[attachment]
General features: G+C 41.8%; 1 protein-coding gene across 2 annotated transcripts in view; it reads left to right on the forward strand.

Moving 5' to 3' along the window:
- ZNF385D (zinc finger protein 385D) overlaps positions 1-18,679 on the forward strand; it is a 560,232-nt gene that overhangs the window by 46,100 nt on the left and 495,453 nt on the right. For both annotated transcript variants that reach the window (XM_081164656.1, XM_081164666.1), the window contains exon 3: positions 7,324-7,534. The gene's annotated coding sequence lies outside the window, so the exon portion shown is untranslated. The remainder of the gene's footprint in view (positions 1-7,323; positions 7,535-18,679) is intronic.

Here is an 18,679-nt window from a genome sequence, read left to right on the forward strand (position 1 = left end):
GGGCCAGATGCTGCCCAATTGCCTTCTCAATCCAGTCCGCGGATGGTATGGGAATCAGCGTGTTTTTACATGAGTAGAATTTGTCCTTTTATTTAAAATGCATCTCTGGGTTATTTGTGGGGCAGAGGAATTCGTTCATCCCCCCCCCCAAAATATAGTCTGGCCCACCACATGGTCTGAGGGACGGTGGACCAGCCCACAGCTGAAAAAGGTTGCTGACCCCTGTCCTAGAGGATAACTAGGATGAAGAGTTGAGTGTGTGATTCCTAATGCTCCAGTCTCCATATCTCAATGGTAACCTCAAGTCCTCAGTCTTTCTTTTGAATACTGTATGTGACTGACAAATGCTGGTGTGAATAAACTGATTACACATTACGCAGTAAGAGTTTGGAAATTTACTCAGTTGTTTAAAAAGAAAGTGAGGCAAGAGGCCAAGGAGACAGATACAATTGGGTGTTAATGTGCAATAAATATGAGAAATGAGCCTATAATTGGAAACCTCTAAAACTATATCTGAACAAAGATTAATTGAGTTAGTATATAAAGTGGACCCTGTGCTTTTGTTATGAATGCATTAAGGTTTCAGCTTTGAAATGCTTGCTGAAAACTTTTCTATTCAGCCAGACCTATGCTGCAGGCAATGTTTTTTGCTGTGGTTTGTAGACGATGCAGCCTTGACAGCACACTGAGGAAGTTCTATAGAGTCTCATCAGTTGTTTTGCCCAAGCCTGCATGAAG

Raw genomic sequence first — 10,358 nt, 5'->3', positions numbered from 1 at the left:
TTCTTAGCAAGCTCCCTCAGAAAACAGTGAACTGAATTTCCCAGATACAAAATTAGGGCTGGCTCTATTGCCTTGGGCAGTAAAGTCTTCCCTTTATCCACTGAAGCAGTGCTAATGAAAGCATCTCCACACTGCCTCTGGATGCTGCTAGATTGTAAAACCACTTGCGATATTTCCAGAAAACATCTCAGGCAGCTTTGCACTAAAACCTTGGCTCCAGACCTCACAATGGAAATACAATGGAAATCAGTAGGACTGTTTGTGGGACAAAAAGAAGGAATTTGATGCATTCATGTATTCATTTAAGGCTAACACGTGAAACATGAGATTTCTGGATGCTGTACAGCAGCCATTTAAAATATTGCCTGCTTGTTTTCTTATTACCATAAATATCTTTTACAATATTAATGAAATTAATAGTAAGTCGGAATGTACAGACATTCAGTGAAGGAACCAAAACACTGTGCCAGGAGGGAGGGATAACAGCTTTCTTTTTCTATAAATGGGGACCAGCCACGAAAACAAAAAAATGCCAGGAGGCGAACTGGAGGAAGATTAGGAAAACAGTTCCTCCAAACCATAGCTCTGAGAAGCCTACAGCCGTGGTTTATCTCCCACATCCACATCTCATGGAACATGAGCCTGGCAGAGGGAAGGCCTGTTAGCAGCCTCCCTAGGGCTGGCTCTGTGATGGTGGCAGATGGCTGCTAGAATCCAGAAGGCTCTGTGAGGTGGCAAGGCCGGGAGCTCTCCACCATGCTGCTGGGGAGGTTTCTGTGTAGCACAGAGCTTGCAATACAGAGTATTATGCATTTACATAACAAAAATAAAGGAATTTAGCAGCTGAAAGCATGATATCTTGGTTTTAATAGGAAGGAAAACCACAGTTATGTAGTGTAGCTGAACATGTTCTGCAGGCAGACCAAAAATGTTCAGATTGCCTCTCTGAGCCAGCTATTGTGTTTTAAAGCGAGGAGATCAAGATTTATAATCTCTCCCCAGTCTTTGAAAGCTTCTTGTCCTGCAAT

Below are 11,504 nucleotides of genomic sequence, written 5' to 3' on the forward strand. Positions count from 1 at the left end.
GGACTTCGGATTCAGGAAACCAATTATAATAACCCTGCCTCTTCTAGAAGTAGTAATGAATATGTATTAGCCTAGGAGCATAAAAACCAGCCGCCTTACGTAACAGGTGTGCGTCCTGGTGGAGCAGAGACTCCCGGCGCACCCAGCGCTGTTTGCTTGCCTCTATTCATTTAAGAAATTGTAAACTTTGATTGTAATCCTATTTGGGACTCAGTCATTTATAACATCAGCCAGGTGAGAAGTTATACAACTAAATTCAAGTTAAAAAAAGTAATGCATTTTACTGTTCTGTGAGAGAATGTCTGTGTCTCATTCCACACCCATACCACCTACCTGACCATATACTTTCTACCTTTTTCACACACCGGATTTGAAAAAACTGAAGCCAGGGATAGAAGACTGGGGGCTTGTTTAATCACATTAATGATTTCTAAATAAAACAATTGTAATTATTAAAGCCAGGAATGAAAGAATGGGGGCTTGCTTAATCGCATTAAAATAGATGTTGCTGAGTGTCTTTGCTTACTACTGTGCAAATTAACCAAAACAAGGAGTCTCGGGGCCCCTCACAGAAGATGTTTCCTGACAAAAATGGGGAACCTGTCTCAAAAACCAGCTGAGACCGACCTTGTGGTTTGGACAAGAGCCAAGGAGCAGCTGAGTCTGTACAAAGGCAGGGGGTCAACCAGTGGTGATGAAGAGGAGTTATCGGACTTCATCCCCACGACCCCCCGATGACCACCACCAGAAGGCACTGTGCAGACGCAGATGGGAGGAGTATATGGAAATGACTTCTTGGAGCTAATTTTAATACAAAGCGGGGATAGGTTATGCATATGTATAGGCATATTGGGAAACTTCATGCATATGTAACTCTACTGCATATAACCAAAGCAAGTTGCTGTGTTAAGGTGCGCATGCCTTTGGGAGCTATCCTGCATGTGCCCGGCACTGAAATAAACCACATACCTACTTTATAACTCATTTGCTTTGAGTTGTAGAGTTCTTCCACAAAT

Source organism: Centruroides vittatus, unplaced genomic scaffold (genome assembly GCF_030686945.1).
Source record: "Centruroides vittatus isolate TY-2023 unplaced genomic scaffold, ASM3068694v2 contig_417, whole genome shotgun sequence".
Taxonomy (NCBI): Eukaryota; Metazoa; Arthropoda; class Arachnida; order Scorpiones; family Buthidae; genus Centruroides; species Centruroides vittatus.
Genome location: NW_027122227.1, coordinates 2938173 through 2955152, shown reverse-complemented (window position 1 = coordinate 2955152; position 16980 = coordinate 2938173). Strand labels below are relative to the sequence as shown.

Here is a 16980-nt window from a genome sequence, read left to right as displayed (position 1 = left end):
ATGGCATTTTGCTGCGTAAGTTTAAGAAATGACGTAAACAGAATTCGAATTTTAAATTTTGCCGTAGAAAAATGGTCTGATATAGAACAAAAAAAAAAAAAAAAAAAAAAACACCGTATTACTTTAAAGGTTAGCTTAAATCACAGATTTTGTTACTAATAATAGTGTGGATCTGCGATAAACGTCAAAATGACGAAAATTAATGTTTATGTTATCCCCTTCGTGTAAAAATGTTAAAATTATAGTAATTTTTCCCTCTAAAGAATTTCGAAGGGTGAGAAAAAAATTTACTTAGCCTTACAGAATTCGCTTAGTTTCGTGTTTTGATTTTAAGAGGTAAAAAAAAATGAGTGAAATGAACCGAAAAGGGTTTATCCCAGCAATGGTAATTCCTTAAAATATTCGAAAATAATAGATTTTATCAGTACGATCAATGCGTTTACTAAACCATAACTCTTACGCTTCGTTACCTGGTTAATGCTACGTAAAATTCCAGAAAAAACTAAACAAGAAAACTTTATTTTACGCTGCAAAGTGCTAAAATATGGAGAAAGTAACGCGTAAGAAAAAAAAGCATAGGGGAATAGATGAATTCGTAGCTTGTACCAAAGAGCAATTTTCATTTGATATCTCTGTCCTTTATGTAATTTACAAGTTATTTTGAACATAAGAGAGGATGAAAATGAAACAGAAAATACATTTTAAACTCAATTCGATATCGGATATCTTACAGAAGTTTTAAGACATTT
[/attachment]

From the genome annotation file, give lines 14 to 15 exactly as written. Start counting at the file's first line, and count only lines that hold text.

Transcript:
Here is a 16980-nt window from a genome sequence, read left to right as displayed (position 1 = left end):
ATGGCATTTTGCTGCGTAAGTTTAAGAAATGACGTAAACAGAATTCGAATTTTAAATTTTGCCGTAGAAAAATGGTCTGATATAGAACAAAAAAAAAAAAAAAAAAAAAAACACCGTATTACTTTAAAGGTTAGCTTAAATCACAGATTTTGTTACTAATAATAGTGTGGATCTGCGATAAACGTCAAAATGACGAAAATTAATGTTTATGTTATCCCCTTCGTGTAAAAATGTTAAAATTATAGTAATTTTTCCCTCTAAAGAATTTCGAAGGGTGAGAAAAAAATTTACTTAGCCTTACAGAATTCGCTTAGTTTCGTGTTTTGATTTTAAGAGGTAAAAAAAAATGAGTGAAATGAACCGAAAAGGGTTTATCCCAGCAATGGTAATTCCTTAAAATATTCGAAAATAATAGATTTTATCAGTACGATCAATGCGTTTACTAAACCATAACTCTTACGCTTCGTTACCTGGTTAATGCTACGTAAAATTCCAGAAAAAACTAAACAAGAAAACTTTATTTTACGCTGCAAAGTGCTAAAATATGGAGAAAGTAACGCGTAAGAAAAAAAAGCATAGGGGAATAGATGAATTCGTAGCTTGTACCAAAGAGCAATTTTCATTTGATATCTCTGTCCTTTATGTAATTTACAAGTTATTTTGAACATAAGAGAGGATGAAAATGAAACAGAAAATACATTTTAAACTCAATTCGATATCGGATATCTTACAGAAGTTTTAAGACATTT